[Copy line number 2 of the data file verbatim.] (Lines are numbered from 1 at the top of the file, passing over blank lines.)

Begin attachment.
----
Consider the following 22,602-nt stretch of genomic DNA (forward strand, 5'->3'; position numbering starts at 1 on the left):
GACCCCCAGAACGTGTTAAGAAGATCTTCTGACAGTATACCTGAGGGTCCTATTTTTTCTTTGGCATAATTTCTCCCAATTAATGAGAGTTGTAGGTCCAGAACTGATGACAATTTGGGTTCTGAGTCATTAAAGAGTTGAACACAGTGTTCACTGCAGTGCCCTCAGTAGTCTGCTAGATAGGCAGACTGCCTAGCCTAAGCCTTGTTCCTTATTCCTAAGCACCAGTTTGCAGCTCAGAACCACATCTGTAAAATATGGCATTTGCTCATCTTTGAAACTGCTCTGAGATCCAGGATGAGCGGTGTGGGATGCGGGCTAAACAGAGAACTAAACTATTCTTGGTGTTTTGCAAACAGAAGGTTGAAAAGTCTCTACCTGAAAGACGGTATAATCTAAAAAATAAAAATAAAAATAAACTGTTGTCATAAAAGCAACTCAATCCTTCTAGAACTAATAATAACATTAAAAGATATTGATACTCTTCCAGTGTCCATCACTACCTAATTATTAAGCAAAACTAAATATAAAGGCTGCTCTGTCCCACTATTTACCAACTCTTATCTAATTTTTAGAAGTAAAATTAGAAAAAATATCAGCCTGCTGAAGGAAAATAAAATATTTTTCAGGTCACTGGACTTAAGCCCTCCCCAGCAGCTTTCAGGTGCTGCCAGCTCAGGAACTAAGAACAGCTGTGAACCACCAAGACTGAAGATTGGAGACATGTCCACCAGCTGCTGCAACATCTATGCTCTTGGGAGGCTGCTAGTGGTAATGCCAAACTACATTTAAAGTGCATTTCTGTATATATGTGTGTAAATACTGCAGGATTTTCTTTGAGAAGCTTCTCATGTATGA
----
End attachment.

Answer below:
GACCCCCAGAACGTGTTAAGAAGATCTTCTGACAGTATACCTGAGGGTCCTATTTTTTCTTTGGCATAATTTCTCCCAATTAATGAGAGTTGTAGGTCCAGAACTGATGACAATTTGGGTTCTGAGTCATTAAAGAGTTGAACACAGTGTTCACTGCAGTGCCCTCAGTAGTCTGCTAGATAGGCAGACTGCCTAGCCTAAGCCTTGTTCCTTATTCCTAAGCACCAGTTTGCAGCTCAGAACCACATCTGTAAAATATGGCATTTGCTCATCTTTGAAACTGCTCTGAGATCCAGGATGAGCGGTGTGGGATGCGGGCTAAACAGAGAACTAAACTATTCTTGGTGTTTTGCAAACAGAAGGTTGAAAAGTCTCTACCTGAAAGACGGTATAATCTAAAAAATAAAAATAAAAATAAACTGTTGTCATAAAAGCAACTCAATCCTTCTAGAACTAATAATAACATTAAAAGATATTGATACTCTTCCAGTGTCCATCACTACCTAATTATTAAGCAAAACTAAATATAAAGGCTGCTCTGTCCCACTATTTACCAACTCTTATCTAATTTTTAGAAGTAAAATTAGAAAAAATATCAGCCTGCTGAAGGAAAATAAAATATTTTTCAGGTCACTGGACTTAAGCCCTCCCCAGCAGCTTTCAGGTGCTGCCAGCTCAGGAACTAAGAACAGCTGTGAACCACCAAGACTGAAGATTGGAGACATGTCCACCAGCTGCTGCAACATCTATGCTCTTGGGAGGCTGCTAGTGGTAATGCCAAACTACATTTAAAGTGCATTTCTGTATATATGTGTGTAAATACTGCAGGATTTTCTTTGAGAAGCTTCTCATGTATGA